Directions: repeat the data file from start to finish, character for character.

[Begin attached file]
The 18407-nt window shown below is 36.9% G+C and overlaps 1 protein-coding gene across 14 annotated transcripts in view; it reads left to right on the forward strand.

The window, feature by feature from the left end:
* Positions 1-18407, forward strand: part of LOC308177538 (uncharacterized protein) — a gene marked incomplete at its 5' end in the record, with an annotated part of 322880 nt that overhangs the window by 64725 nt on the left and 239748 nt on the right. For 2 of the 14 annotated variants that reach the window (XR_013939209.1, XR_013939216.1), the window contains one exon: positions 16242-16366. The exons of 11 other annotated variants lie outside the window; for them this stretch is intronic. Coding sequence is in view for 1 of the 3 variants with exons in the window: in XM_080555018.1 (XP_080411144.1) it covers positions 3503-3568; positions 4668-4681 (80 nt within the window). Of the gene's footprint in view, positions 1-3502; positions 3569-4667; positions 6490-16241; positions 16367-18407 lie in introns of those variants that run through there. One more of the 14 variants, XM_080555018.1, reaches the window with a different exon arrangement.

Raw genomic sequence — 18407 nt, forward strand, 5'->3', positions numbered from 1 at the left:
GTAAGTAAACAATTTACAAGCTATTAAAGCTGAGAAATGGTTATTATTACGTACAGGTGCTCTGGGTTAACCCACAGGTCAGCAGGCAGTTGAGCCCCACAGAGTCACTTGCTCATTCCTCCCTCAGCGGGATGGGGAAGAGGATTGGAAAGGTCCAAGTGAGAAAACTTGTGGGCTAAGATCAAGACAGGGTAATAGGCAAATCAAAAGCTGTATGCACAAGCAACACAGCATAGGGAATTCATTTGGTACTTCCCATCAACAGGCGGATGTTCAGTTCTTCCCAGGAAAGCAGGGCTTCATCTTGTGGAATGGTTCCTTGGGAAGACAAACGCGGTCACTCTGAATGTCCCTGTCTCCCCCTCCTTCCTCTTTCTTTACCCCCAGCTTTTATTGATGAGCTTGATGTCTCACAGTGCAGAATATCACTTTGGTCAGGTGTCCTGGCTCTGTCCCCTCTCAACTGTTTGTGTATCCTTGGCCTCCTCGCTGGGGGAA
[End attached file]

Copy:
The 18407-nt window shown below is 36.9% G+C and overlaps 1 protein-coding gene across 14 annotated transcripts in view; it reads left to right on the forward strand.

The window, feature by feature from the left end:
* Positions 1-18407, forward strand: part of LOC308177538 (uncharacterized protein) — a gene marked incomplete at its 5' end in the record, with an annotated part of 322880 nt that overhangs the window by 64725 nt on the left and 239748 nt on the right. For 2 of the 14 annotated variants that reach the window (XR_013939209.1, XR_013939216.1), the window contains one exon: positions 16242-16366. The exons of 11 other annotated variants lie outside the window; for them this stretch is intronic. Coding sequence is in view for 1 of the 3 variants with exons in the window: in XM_080555018.1 (XP_080411144.1) it covers positions 3503-3568; positions 4668-4681 (80 nt within the window). Of the gene's footprint in view, positions 1-3502; positions 3569-4667; positions 6490-16241; positions 16367-18407 lie in introns of those variants that run through there. One more of the 14 variants, XM_080555018.1, reaches the window with a different exon arrangement.

Raw genomic sequence — 18407 nt, forward strand, 5'->3', positions numbered from 1 at the left:
GTAAGTAAACAATTTACAAGCTATTAAAGCTGAGAAATGGTTATTATTACGTACAGGTGCTCTGGGTTAACCCACAGGTCAGCAGGCAGTTGAGCCCCACAGAGTCACTTGCTCATTCCTCCCTCAGCGGGATGGGGAAGAGGATTGGAAAGGTCCAAGTGAGAAAACTTGTGGGCTAAGATCAAGACAGGGTAATAGGCAAATCAAAAGCTGTATGCACAAGCAACACAGCATAGGGAATTCATTTGGTACTTCCCATCAACAGGCGGATGTTCAGTTCTTCCCAGGAAAGCAGGGCTTCATCTTGTGGAATGGTTCCTTGGGAAGACAAACGCGGTCACTCTGAATGTCCCTGTCTCCCCCTCCTTCCTCTTTCTTTACCCCCAGCTTTTATTGATGAGCTTGATGTCTCACAGTGCAGAATATCACTTTGGTCAGGTGTCCTGGCTCTGTCCCCTCTCAACTGTTTGTGTATCCTTGGCCTCCTCGCTGGGGGAA